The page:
Summary: UTTERLY NEW ANTICIPATION IS THE HOPE GIVEN THAT WE MAY WALK IN THE LIGHT OF GOD!
ADVENT: UTTERLY NEW ANTICIPATION
ISAIAH 2: 1-5
NOVEMBER 28, 2004
INTRODUCTION: In the late 19th Century in America, there was a wave of enthusiasm for prophecies predicting the actual date for Christ’s Second Coming.
One such prophet was an Adventist leader William Miller (1782-1849). And it is in his movement that both the JW’s and the Seventh Day Adventists find their roots.
Miller first predicted that Christ would return on 21st March 1842, but then revised the date to April 3, 1843. Over 3,500 of his followers jammed the Boston Advent Temple, only to be disappointed.
You might have thought that the movement would have died. But it didn’t. Rather it continued to grow.
Miller decided to recalculate his date for the
Second Coming and soon publicised a new
date - April 18, 1844. When the messiah did not show up on that date, there was again frustration and some followers left the Adventist ranks.
Undeterred by these failures, Miller came up with a third date - 22nd October 1844. The date was publicized as the Millerite publication True Midnight Cry. And, surprisingly, this third date surprisingly rallied his followers.
They began to spread the news of the new date of the second coming with an enthusiasm that had not seen before. Churches which did not accept this message were denounced as agents of “Babylon.” and the devil
And - despite opposition from established, mainline religious groups -, thousands of people – including many clergy – began to defect to the Millerite cult.
As doomsday approached, the Millerites began to prepare.
One account notes that “Fields were left unharvested, shops were closed, people quit their jobs, paid their debts, and freely gave away their possessions with no thought of repayment.”
Huge press runs of Advent publications like The Midnight Cry warned the public that “The Time Is Short”. “Prepare to Meet Thy God!” and “The Lord is Coming!”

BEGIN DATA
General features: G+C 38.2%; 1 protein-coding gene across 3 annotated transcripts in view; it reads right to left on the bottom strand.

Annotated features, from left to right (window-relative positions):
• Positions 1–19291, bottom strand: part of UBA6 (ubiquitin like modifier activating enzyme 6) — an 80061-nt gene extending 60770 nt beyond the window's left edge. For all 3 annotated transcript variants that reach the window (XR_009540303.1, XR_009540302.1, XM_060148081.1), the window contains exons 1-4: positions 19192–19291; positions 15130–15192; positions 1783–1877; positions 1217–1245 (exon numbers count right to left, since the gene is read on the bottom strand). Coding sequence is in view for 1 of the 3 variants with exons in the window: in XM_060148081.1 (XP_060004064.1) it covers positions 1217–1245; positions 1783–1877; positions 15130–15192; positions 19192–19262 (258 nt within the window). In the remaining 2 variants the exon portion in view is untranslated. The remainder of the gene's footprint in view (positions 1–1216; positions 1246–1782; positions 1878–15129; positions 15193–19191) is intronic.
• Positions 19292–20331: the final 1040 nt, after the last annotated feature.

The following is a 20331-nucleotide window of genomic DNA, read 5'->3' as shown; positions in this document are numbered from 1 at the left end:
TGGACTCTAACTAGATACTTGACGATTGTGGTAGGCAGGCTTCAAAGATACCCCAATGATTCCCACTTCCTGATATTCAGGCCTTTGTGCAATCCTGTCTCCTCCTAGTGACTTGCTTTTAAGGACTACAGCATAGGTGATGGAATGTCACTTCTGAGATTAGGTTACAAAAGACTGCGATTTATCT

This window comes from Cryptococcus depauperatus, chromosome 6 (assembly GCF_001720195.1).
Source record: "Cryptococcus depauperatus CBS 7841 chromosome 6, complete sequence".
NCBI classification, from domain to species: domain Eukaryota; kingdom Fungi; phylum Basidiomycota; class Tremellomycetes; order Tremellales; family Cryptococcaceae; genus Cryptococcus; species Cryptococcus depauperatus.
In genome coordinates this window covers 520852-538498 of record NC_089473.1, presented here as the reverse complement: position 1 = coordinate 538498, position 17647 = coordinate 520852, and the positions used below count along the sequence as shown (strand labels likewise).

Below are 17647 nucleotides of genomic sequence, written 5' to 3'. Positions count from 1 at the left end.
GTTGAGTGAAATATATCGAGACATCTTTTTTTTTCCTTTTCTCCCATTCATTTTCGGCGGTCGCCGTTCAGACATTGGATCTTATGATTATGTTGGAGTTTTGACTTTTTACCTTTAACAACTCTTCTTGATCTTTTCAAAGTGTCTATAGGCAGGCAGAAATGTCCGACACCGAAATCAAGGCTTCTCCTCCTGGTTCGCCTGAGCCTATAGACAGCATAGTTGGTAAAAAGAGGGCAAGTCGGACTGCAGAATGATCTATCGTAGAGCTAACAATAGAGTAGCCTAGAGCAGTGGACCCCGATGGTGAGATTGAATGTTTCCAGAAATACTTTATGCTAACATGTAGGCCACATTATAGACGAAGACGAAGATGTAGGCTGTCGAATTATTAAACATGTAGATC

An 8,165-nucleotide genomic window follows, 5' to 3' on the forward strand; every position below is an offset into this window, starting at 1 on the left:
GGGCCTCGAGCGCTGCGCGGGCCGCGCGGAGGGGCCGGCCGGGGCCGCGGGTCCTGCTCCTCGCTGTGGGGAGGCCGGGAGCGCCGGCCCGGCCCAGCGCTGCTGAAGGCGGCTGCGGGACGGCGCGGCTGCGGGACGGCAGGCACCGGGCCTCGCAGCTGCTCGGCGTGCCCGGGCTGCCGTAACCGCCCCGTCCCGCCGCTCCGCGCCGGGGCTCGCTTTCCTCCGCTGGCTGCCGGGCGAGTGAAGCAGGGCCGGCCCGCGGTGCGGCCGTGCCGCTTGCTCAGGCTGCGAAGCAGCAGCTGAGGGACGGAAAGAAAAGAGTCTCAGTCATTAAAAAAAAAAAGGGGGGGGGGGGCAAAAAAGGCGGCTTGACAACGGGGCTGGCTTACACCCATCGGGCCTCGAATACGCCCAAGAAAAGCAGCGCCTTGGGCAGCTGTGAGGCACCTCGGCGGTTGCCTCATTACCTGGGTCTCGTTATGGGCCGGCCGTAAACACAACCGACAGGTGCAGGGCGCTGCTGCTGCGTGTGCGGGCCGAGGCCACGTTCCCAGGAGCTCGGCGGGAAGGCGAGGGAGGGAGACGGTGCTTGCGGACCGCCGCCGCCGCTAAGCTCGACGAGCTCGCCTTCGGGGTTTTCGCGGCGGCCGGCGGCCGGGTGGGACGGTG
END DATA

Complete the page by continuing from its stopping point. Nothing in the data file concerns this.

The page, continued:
William Miller himself began peddling white “ascension robes” to the faithful, many of whom waited for the miraculous event in freshly dug graves.
But as we all know, the Second Coming did not occur on 22nd October 1844. Contributed by: Martin Dale
TRANSITION THOUGHT: UTTERLY: COMPLETE, ABSOLUTE AND UNCONDITIONAL; NEW: RECENTLY MADE, DISCOVERED, INVENTED, ETC.; UNFAMILLIAR; NOT THE SAME AS BEFORE, DIFFERENT; NOT USED BEFORE. STARTING AFRESH; UNACCUSTOMED; ANTICIPATION: EXPECT; FORESEE; REALIZE BEFOREHAND; BE AHEAD OF TIME OR OF ANOTHER; FORESTALL.
What does this have to do with anything? It is all about Advent. The word Advent means "coming" or "arrival." The focus of the entire season is the celebration of the birth of Jesus the Christ in his First Advent, and the anticipation of the return of Christ the King in his Second Advent. Thus, Advent is far more than simply marking a 2,000 year old event in history. It is celebrating a truth about God, the revelation of God in Christ whereby all of creation might be reconciled to God. That is a process in which we now participate, and the consummation of which we anticipate. Scripture reading for Advent will reflect this emphasis on the Second Advent, including themes of accountability for faithfulness at His coming, judgment on sin, and the hope of eternal life.
In this double focus on past and future, Advent also symbolizes the spiritual journey of individuals and a congregation, as they affirm that Christ has come, that He is present in the world today, and that He will come again in power. That acknowledgment provides a basis for Kingdom ethics, for holy living arising from a profound sense that we live "between the times" and are called to be faithful stewards of what is entrusted to us as God’s people. So, as the church celebrates God’s inbreaking into history in the Incarnation, and anticipates a future consummation to that history for which "all creation is groaning awaiting its redemption," it also confesses its own responsibility as a people commissioned to "love the Lord your God with all your heart" and to "love your neighbor as yourself."
Advent is marked by a spirit of expectation, of anticipation, of preparation, of longing. There is a yearning for deliverance from the evils of the world, first expressed by Israelite slaves in Egypt as they cried out from their bitter oppression. It is the cry of those who have experienced the tyranny of injustice in a world under the curse of sin, and yet who have hope of deliverance from a God who has heard the cries of oppressed slaves and brought deliverance!
It is that hope, however faint at times, and that God, however distant He sometimes seems, which brings to the world the anticipation of a King who will rule with truth and justice and righteousness over His people and in His creation. It is that hope that once anticipated, and now anticipates anew, the reign of an Anointed One, a Messiah, who will bring peace and justice and righteousness to the world.